To request a free copy of the Listening to Parents report please email Pamela White or telephone 01865 617901.
Listening to Parents was a national survey of maternity care for women who had a stillborn baby or a baby who died in the neonatal period in England. This work is funded by the Department of Health as part of the Policy Research Unit in Maternal Health and Care and was reviewed and approved by Oxford 'A' Research Ethics Committee (Ref. 12/SC/0322).
The aim was to explore and describe the maternity care experiences of women, and their partners, who had a stillborn baby or whose baby died in the neonatal period. The results provide up-to-date information about care, and women's and partners' experience and perceptions of that care, and will be used to help improve maternity services for women and families who experience such a loss.
Who worked on this survey?
The survey was designed by a team of people including NPEU researchers and representatives of Sands, the stillbirth and neonatal death charity, and Bliss, a leading charity working to improve care for sick and premature babies. Researchers Maggie Redshsaw, Rachel Rowe and Jane Henderson worked on the survey. The Office for National Statistics (ONS) used birth and death registration records to select women to take part in the survey.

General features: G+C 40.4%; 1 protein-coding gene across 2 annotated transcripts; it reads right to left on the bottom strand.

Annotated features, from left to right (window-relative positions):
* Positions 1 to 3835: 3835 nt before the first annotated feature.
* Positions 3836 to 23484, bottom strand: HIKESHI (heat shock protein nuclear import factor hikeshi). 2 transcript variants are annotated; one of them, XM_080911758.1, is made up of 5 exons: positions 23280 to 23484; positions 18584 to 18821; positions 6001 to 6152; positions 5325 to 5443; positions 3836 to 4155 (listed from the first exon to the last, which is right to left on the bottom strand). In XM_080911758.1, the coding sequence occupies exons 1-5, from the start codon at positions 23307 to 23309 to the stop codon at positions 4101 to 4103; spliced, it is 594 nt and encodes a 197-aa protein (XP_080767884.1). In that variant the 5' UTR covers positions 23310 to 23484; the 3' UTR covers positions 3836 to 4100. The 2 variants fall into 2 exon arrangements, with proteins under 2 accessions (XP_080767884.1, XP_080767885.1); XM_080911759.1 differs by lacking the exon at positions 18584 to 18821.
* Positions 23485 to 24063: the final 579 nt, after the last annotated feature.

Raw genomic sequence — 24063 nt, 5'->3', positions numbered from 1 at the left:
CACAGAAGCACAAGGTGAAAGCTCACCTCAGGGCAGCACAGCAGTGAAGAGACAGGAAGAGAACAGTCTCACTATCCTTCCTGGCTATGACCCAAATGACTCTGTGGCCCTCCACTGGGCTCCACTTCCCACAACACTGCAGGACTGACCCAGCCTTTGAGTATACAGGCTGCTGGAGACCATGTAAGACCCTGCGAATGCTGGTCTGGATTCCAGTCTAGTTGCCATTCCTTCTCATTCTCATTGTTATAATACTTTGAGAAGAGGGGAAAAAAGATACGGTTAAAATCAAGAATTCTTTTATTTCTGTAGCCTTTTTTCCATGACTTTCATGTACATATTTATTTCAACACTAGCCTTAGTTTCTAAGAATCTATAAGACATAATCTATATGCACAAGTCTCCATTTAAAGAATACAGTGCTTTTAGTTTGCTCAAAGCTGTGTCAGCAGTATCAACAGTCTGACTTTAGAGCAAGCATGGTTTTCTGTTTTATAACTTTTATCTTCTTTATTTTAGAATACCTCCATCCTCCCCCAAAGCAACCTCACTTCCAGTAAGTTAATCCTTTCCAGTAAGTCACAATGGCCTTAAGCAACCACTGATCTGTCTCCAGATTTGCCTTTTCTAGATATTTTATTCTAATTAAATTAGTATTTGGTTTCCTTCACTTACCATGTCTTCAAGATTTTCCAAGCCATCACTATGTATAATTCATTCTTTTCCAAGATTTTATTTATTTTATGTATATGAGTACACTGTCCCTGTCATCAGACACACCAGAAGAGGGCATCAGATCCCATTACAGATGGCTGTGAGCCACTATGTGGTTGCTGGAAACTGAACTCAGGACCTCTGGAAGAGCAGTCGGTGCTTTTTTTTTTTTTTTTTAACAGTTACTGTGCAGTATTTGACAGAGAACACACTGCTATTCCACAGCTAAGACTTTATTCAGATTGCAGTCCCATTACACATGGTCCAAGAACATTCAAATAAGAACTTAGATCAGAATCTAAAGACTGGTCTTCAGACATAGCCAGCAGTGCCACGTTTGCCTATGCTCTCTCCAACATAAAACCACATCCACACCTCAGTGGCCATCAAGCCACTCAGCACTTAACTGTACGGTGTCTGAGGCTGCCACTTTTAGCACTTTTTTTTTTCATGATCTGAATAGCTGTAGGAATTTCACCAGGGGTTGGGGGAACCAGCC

When did the survey take place?
The survey took place in two waves, in 2012 and 2013.
Surveys were returned by more than 700 women and their partners. The results were published in the Listening to Parents report. The findings have also been presented at conferences and meetings and will continue to be published in peer-reviewed journals.
Will there be follow-on work?
This area of research continues to be important and further analyses are ongoing. A systematic review has been published which brings together what is known from a range of studies relating to the impact of contact with the stillborn infant on mothers' and partners' mental health and wellbeing. View the paper on the BMJ website.
Building on this review, further analysis of the experiences of study parents seeing and holding their stillborn babies is in progress.
How will the results of the survey be used?
What we learn will be used by Sands and Bliss in their campaigning, by policy makers and in developing guidelines for care.